He takes a lot of digs at the closed source sales models. Deep dive into databases is an intoxicating topic and this was a great interview. Thanks to IEEE Software Engineering Radio folks for their indepth, high quality interview questions.
Here is a link to Dr Michael Stonebraker on Current Developments in Databases
- I was lucky to spend a lot of time in late 80s and early 90s reading Michael Stonebraker’s papers.
- I met him twice (once when I attended an RDB seminar at Palo Alto and once when we walked into Illustra offices (we built the ODBC driver for Illustra in my previous startup)
- I have been following him when I was working on complex event processing and looking at Telegraph (built on top of Postgres) and Streambase
- I lost touch even though I kept hearing about Vertica and other developments
- Michael Stonebraker inspires me and lots of other data geeks like me
Some great tips for startups on How To Survive Your First Year: Picking The Right Advisor
Prepare for your meetings preferably with a list of questions
First, find successful, independent advisors who have achieved what you want to. Whether they have bootstrapped a small business to profitability, scaled a business to serve customers around the world or have been acquired by a conglomerate, they are worth talking to. Instead of asking to ‘pick their brain’, prepare for your meetings like you would prepare for a presentation to potential investors. You will be surprised at the results – advisors are very helpful when you value their time, ask targeted questions and follow up with them.
You may not like what you hear (as advise). Don’t be defensive, listen to the point of view and try to understand the context in which the advice is given.
The ‘right’ advice will make you feel uncomfortable, move you to action and potentially, change the course of your life.
A great advisor helps you focus on understanding what matters most, even when in retrospect, it seems like very simple advice.
Think about the advice before you start acting on it. Understand that:
Not every piece of advice is a pearl of wisdom.
Predicting the future is hard and risky. Predicting the future in the computer industry is even harder and riskier due to dramatic changes in technology and limitless challenges to innovation. Only a small fraction of innovations truly disrupt the state of the art. Some are not practical or cost-effective, some are ahead of their time, and some simply do not have a market. There are numerous examples of superior technologies that were never adopted because others arrived on time or fared better n the market. Therefore this document is only an attempt to better understand where technologies are going. The book Innovators Dilemma and its sequels best describe the process of innovation and disruption.
Nine technical leaders of the IEEE Computer Society joined forces to write a technical report, entitled IEEE CS 2022, symbolically surveying 23 potential technologies that could change the landscape of computer science and industry by the year 2022. In particular, this report focuses on:
- Security cross-cutting issues
- The open intellectual property movement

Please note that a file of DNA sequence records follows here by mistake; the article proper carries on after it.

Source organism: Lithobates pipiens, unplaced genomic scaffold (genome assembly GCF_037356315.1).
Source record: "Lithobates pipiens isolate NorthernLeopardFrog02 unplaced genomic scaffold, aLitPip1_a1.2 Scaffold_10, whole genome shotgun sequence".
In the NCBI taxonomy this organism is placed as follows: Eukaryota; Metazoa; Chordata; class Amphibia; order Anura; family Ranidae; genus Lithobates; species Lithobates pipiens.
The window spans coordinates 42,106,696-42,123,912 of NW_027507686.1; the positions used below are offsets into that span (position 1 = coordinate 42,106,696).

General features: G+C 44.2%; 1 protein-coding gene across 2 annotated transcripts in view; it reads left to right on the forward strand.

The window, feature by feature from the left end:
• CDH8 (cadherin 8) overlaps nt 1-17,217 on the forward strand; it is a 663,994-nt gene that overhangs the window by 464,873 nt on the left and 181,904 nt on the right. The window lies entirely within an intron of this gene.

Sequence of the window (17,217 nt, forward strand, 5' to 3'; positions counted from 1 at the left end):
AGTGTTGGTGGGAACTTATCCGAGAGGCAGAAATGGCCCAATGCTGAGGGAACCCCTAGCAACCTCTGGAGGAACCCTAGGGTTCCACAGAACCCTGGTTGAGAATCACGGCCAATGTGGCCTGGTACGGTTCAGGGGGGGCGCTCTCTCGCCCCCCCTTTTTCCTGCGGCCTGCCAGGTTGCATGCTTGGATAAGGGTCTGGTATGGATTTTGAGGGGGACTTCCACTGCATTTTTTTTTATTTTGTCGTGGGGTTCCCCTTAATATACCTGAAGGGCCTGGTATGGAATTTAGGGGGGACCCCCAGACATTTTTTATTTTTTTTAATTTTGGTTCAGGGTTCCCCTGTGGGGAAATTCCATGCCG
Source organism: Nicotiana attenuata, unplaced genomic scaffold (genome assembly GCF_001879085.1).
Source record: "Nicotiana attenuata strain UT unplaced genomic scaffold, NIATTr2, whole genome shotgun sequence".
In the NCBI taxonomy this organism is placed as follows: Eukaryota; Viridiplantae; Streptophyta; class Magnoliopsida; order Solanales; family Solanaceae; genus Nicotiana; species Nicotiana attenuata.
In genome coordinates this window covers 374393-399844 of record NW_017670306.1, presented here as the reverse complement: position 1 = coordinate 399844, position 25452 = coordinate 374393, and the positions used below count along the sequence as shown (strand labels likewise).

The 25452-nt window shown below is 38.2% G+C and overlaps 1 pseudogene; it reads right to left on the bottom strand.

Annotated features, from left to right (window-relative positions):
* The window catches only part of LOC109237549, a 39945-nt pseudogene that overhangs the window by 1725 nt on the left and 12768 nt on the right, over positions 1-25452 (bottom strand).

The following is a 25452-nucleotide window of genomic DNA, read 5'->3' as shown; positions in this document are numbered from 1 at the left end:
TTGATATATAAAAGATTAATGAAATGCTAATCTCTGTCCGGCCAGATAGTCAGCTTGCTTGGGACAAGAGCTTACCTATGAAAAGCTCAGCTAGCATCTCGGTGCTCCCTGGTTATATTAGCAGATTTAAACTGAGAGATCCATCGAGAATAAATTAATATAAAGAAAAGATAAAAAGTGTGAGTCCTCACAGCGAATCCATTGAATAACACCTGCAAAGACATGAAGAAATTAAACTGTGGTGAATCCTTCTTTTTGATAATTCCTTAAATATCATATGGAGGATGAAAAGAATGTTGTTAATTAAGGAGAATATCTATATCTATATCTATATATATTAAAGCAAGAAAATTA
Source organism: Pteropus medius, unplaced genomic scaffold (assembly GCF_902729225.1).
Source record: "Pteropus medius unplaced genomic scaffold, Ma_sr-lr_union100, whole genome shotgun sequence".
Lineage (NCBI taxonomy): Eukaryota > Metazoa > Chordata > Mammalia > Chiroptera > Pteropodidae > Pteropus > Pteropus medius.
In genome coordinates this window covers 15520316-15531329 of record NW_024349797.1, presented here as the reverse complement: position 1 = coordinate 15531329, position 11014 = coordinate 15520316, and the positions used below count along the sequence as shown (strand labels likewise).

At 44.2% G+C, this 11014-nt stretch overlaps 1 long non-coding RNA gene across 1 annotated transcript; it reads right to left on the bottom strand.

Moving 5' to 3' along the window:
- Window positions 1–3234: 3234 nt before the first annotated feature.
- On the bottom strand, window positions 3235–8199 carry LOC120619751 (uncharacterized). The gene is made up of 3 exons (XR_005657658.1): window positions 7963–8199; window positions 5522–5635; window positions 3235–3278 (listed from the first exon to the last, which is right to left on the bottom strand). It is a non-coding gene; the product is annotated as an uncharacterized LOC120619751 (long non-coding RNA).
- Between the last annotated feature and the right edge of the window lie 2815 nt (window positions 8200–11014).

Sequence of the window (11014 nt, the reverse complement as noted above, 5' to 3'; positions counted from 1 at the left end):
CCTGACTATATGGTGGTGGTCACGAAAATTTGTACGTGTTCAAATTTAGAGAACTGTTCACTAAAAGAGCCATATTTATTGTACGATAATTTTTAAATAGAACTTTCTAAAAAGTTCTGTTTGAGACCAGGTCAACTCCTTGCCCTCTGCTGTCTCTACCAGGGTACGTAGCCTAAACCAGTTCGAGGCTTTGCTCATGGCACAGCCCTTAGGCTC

- Massively online open courses
- Quantum computing
- Devices and nanotechnology
- 3D integrated circuits
- Universal memory
- Networking and inter-connectivity
- Software-defined networks
- High-performance computing (HPC)
- Cloud computing
- The Internet of Things
- Natural user interfaces
- 3D printing
- Big data and analytics
- Machine learning and intelligent systems
- Computer Vision and Pattern Recognition
- Life sciences
- Computational biology and bioinformatics
- Medical Robotics
You can find the comprehensive report here.
CB Insights recently parsed 101 post-mortem essays by startup founders to pinpoint the reasons they believe their company failed. On Thursday the company crunched the numbers to reveal that the number-one reason for failure, cited by 42% of polled startups, is the lack of a market need for their product.
The post Why startups fail is worth a read.
I came across this interesting thread – How did you get your first Python job?
Many ideas in this thread apply to finding other software jobs when you don’t have prior job experience to show. Some of the techniques (from this thread and others):
- Create useful apps (in your favorite language) and give them away.
- Work on open source projects. I know a few people who were hired by open source project teams.
- Create a YouTube video explaining how you developed this software and how it works.
- Tweet that you are interested in working on your favorite language – Python/Ruby/PHP/Java
- Try to find companies that use your favorite language and try to get internships while still in college.
- Try to get some part time assignments in your favorite language. You can do this even when you are in college.
- Participate in discussion forums and answer questions with code samples. These questions will give you problems to work on. Solving these problems help others and let you learn.
- Create a web presence (about.me is a great resource) and mention what you do. Keep them updated.
- Blog about your efforts. Include code snippets, pointers to your github pages. Tweet these blog posts (or make them your email signature)
Keep following this thread nd other similar threads on Quora for more ideas.